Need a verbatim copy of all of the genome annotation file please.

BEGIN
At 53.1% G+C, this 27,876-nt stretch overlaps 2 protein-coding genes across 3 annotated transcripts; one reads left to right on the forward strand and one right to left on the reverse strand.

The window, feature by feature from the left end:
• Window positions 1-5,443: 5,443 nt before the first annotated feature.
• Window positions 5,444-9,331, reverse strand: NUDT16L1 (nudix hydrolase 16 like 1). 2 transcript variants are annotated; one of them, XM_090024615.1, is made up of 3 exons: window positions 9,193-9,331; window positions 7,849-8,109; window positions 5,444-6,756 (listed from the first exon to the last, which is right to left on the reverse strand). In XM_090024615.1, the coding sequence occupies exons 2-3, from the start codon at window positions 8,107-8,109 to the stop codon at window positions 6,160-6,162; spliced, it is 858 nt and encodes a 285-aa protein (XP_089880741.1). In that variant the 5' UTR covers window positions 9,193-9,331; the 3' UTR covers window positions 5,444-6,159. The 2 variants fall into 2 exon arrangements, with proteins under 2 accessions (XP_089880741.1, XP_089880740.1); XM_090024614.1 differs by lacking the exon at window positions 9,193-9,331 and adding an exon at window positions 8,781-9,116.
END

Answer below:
At 53.1% G+C, this 27,876-nt stretch overlaps 2 protein-coding genes across 3 annotated transcripts; one reads left to right on the forward strand and one right to left on the reverse strand.

The window, feature by feature from the left end:
• Window positions 1-5,443: 5,443 nt before the first annotated feature.
• Window positions 5,444-9,331, reverse strand: NUDT16L1 (nudix hydrolase 16 like 1). 2 transcript variants are annotated; one of them, XM_090024615.1, is made up of 3 exons: window positions 9,193-9,331; window positions 7,849-8,109; window positions 5,444-6,756 (listed from the first exon to the last, which is right to left on the reverse strand). In XM_090024615.1, the coding sequence occupies exons 2-3, from the start codon at window positions 8,107-8,109 to the stop codon at window positions 6,160-6,162; spliced, it is 858 nt and encodes a 285-aa protein (XP_089880741.1). In that variant the 5' UTR covers window positions 9,193-9,331; the 3' UTR covers window positions 5,444-6,159. The 2 variants fall into 2 exon arrangements, with proteins under 2 accessions (XP_089880741.1, XP_089880740.1); XM_090024614.1 differs by lacking the exon at window positions 9,193-9,331 and adding an exon at window positions 8,781-9,116.